Paul Atredies and his family accept charge of the planet Arrakis, which is the only source of a coveted and very valuable material. Oh, and there are lots of sandworms.

The Moon Is a Harsh Mistress – Robert Heinlein

The Moon is a Harsh Mistress - Robert Heinlein

This novel gives us a picture of life on the moon–even though it came out just a few short years before man set foot on the moon for the first time. The Moon Is a Harsh Mistress explores libertarian ideology as the moon colonies revolt against being ruled by Earth’s population.

Vurt – Jeff Noon

In an alternate version of Manchester, England, society has been shaped by a hallucinogen called Vurt. By putting color-coded feathers in their mouths, people can visit different dimensions and states of consciousness. Now Scribble is on a mission to find his sister Desdemona, whom he believes is trapped inside a rare Curious Yellow feather.

Children of Time – Adrian Tchaikovsky

People are leaving a dying Earth, and the last survivors struggle to keep going as they drift in space. They find a new planet that could offer hope, but it is inhabited by evolved spiders that were genetically uplifted by a human scientist.

Neuromancer – William Gibson

Considered one of the first works in the cyberpunk genre, Neuromancer follows a washed-up hacker hired for one last job. He takes the dodgy job in exchange for reversing the damage that prevents him from accessing cyberspace. You’ll find artificial intelligence, cryonics, the “matrix,” and more in this dystopian Japanese underworld.

Metro 2033 – Dmitry Glukhovsky

Metro 2033 - Dmitry Glukhovsky

A global nuclear holocaust has driven survivors to hide underground in the Moscow Metro. People have developed tribes that trade and fight, but there are also flesh-eating mutants and a voice driving people mad. Artyom must travel to the center of the Metro through danger to save what remains of humankind.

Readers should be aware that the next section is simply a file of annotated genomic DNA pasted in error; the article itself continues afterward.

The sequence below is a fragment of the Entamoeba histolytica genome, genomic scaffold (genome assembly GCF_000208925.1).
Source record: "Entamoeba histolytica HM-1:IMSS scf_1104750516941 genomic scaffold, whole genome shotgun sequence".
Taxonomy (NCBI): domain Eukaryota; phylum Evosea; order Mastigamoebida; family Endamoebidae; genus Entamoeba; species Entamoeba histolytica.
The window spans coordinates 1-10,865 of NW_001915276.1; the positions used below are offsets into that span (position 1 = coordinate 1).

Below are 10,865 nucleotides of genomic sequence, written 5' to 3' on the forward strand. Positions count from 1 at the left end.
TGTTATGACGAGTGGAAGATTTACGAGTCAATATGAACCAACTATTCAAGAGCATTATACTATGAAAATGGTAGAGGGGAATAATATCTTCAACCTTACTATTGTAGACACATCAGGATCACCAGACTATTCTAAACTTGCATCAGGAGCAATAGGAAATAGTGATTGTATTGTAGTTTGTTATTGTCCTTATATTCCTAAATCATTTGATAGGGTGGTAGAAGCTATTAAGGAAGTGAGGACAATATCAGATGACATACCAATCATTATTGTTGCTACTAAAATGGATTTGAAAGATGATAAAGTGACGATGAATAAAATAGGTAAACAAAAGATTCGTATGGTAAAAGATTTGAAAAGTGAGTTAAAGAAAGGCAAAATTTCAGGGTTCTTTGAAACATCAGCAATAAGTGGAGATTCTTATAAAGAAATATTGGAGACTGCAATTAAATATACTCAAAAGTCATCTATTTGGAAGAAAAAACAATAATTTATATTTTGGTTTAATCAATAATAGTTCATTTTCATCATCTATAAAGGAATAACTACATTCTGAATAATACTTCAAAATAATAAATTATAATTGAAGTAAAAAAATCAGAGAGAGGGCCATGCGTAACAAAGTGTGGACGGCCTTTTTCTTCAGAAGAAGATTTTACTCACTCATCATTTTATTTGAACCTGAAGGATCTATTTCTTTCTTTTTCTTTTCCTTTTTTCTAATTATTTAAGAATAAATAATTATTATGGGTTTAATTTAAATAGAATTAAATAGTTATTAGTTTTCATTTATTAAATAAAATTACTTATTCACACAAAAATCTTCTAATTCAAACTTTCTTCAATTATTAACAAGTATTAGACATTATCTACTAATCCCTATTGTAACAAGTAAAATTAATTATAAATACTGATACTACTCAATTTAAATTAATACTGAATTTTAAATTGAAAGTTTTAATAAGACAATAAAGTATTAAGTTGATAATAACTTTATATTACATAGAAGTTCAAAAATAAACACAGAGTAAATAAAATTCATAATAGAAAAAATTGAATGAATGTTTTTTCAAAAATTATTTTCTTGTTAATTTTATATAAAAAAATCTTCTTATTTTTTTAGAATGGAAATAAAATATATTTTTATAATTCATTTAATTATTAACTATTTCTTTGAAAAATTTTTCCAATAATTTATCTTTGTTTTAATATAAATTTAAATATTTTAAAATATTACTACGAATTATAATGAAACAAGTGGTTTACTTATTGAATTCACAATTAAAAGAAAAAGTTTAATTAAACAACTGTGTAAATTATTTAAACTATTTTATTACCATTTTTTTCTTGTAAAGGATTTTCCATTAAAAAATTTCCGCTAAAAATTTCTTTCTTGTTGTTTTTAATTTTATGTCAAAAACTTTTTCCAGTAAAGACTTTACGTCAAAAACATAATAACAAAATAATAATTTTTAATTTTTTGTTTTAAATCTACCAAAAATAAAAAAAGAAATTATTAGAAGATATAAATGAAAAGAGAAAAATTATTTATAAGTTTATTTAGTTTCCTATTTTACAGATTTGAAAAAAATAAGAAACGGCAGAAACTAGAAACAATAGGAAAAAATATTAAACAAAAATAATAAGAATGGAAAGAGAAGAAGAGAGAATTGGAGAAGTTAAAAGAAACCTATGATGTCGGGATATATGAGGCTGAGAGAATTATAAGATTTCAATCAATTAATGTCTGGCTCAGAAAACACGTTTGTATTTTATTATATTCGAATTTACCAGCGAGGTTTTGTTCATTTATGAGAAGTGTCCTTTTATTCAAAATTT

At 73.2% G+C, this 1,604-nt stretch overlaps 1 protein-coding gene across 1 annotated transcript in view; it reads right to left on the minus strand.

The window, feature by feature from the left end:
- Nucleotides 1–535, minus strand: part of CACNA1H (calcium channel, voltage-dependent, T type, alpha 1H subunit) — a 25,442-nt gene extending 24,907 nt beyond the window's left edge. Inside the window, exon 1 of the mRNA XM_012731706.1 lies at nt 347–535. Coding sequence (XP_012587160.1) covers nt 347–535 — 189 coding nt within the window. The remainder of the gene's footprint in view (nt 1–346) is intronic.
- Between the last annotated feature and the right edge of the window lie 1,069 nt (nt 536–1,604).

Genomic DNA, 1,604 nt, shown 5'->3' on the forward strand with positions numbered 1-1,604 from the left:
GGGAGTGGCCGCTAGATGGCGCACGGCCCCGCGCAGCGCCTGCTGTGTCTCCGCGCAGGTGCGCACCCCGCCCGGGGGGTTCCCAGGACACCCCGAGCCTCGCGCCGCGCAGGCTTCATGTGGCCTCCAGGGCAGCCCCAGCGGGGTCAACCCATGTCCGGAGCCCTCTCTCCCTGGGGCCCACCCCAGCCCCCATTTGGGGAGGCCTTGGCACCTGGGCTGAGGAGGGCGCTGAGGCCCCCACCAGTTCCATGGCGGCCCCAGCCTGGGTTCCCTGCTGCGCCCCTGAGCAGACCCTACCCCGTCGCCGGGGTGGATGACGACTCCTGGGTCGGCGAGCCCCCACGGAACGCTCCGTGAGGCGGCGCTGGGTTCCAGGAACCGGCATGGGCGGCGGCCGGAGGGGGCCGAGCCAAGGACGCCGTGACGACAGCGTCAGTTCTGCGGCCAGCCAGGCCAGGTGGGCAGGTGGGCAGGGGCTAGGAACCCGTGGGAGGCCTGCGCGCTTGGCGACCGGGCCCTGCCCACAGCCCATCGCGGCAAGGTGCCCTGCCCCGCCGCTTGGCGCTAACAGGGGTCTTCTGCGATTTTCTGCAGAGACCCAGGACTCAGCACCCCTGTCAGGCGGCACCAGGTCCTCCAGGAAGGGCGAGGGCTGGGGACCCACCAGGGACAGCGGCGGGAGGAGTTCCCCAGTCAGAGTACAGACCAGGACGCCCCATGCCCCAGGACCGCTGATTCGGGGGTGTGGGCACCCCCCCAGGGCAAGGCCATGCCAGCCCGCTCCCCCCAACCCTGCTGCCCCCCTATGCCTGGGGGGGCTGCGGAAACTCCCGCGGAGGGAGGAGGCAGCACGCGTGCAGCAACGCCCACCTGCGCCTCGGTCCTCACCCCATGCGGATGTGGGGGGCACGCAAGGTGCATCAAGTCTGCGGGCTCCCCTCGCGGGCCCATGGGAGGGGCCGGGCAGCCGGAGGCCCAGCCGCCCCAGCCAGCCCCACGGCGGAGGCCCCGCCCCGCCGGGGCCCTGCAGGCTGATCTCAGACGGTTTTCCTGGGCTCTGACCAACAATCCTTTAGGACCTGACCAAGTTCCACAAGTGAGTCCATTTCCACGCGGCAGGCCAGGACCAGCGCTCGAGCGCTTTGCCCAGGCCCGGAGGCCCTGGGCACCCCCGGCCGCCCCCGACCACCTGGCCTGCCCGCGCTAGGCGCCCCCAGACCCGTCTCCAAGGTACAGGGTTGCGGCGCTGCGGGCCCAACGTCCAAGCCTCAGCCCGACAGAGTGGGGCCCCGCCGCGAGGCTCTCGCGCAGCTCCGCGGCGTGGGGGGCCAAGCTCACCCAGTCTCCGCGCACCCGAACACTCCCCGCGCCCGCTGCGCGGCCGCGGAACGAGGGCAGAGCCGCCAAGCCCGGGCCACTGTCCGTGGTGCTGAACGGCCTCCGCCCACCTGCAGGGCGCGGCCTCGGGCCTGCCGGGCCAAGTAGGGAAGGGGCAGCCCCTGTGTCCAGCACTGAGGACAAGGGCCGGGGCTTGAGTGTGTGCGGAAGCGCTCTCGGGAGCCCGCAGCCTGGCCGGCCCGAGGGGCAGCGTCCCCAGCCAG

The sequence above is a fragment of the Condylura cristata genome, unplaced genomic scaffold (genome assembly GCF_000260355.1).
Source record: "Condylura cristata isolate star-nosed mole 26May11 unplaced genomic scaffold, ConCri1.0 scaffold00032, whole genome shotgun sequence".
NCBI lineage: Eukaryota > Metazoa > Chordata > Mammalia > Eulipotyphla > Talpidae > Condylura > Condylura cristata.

Fahrenheit 451 – Ray Bradbury

This dystopian novel was written in 1953, but it has managed to remain relevant even today. Fahrenheit 451 is the temperature at which paper burns, in a future where the printed book is illegal. Guy Montag is a fireman whose job is to destroy books and the homes in which they are hidden, but he begins to question everything he has ever known after he meets an eccentric young neighbor.

The Power – Naomi Alderman

Forget the notion that women are somehow naturally more kind and caring. In this book by Naomi Alderman, power is power – and women have developed the ability to release electrical jolts from their hands. They can inflict devastating pain, and sometimes even death. This book is soon to be adapted into a TV series, which has been in production for a while with Amazon Studios.

Snow Crash – Neal Stephenson

Main character Hiro is an elite hacker, and he’s trying to stop the spread of a dangerous virus being spread by a religious cult. The book weaves together ancient mythology, computer science, linguistics, and more. And although Snow Crash was published in the early ‘90s, it impressively manages to predict things like social networks, cryptocurrency, and other facts of modern life.

A Wrinkle in Time – Madeleine L’Engle

A Wrinkle in Time - Madeleine L'Engle

Although intended to be a children’s book, A Wrinkle in Time is still an engaging tale that is just as enjoyable to read as an adult. The main characters embark on a journey through time and space as they try to save their father and the rest of the world. The novel wrestles with spirituality and purpose, and the fight between light and darkness.

The Martian – Andy Weir

The protagonist is stranded on Mars, and he must rely on his own resourcefulness to survive. It’s definitely a story focused on the triumph of the human spirit, but it’s also loaded with immense scientific detail. Author Andy Weir researched related material so that it would be as realistic as possible and based on actual technology.

Nineteen Eighty-Four – George Orwell

George Orwell’s ninth and final book was first published back in 1949. Still, it remains as relevant as ever, covering the role of truth and facts within politics–and the ways in which they are manipulated. In this dystopian future, government lies and propaganda rules. The world has fallen victim to government surveillance, totalitarian rule, and perpetual war.

Hyperion – Dan Simmons

Hyperion - Dan Simmons

Humanity has spread to thousands of other worlds, but none are as dangerous as Hyperion. This planet is home to the Time Tombs, which are actually traveling backward through time and are guarded by a creature known as the Shrike. A fanatical religious group organizes a final pilgrimage to the tombs on the eve of an invasion, and this novel tells the stories of those chosen.

Couldn’t put these down? Looks like we may have some new contenders to add to our list for 2022. Here’s what’s coming to the genre in 2022.